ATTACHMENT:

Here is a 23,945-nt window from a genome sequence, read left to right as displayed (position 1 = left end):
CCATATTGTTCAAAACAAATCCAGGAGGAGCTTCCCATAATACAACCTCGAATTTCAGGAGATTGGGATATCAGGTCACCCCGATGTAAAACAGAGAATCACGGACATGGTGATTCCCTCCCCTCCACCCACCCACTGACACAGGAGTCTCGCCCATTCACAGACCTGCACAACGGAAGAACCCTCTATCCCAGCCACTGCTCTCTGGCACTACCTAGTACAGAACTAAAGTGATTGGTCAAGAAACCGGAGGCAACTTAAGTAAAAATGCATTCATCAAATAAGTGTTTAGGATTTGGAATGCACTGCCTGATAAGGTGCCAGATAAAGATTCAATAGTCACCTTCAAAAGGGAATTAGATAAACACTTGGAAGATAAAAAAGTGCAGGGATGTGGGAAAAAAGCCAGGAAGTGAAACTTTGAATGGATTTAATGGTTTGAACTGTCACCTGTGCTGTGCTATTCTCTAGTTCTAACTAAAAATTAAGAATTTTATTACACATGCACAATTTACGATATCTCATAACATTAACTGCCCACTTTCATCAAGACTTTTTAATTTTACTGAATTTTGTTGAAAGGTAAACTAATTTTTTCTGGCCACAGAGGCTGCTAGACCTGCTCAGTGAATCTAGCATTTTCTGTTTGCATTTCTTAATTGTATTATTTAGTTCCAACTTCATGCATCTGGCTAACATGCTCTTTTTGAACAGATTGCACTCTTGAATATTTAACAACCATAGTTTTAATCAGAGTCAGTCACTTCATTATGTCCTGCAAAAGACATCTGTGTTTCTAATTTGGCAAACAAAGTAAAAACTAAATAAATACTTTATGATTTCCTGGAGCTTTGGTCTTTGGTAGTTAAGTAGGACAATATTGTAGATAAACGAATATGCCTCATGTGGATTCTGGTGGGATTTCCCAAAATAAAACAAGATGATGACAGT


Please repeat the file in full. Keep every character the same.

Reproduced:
Here is a 23,945-nt window from a genome sequence, read left to right as displayed (position 1 = left end):
CCATATTGTTCAAAACAAATCCAGGAGGAGCTTCCCATAATACAACCTCGAATTTCAGGAGATTGGGATATCAGGTCACCCCGATGTAAAACAGAGAATCACGGACATGGTGATTCCCTCCCCTCCACCCACCCACTGACACAGGAGTCTCGCCCATTCACAGACCTGCACAACGGAAGAACCCTCTATCCCAGCCACTGCTCTCTGGCACTACCTAGTACAGAACTAAAGTGATTGGTCAAGAAACCGGAGGCAACTTAAGTAAAAATGCATTCATCAAATAAGTGTTTAGGATTTGGAATGCACTGCCTGATAAGGTGCCAGATAAAGATTCAATAGTCACCTTCAAAAGGGAATTAGATAAACACTTGGAAGATAAAAAAGTGCAGGGATGTGGGAAAAAAGCCAGGAAGTGAAACTTTGAATGGATTTAATGGTTTGAACTGTCACCTGTGCTGTGCTATTCTCTAGTTCTAACTAAAAATTAAGAATTTTATTACACATGCACAATTTACGATATCTCATAACATTAACTGCCCACTTTCATCAAGACTTTTTAATTTTACTGAATTTTGTTGAAAGGTAAACTAATTTTTTCTGGCCACAGAGGCTGCTAGACCTGCTCAGTGAATCTAGCATTTTCTGTTTGCATTTCTTAATTGTATTATTTAGTTCCAACTTCATGCATCTGGCTAACATGCTCTTTTTGAACAGATTGCACTCTTGAATATTTAACAACCATAGTTTTAATCAGAGTCAGTCACTTCATTATGTCCTGCAAAAGACATCTGTGTTTCTAATTTGGCAAACAAAGTAAAAACTAAATAAATACTTTATGATTTCCTGGAGCTTTGGTCTTTGGTAGTTAAGTAGGACAATATTGTAGATAAACGAATATGCCTCATGTGGATTCTGGTGGGATTTCCCAAAATAAAACAAGATGATGACAGT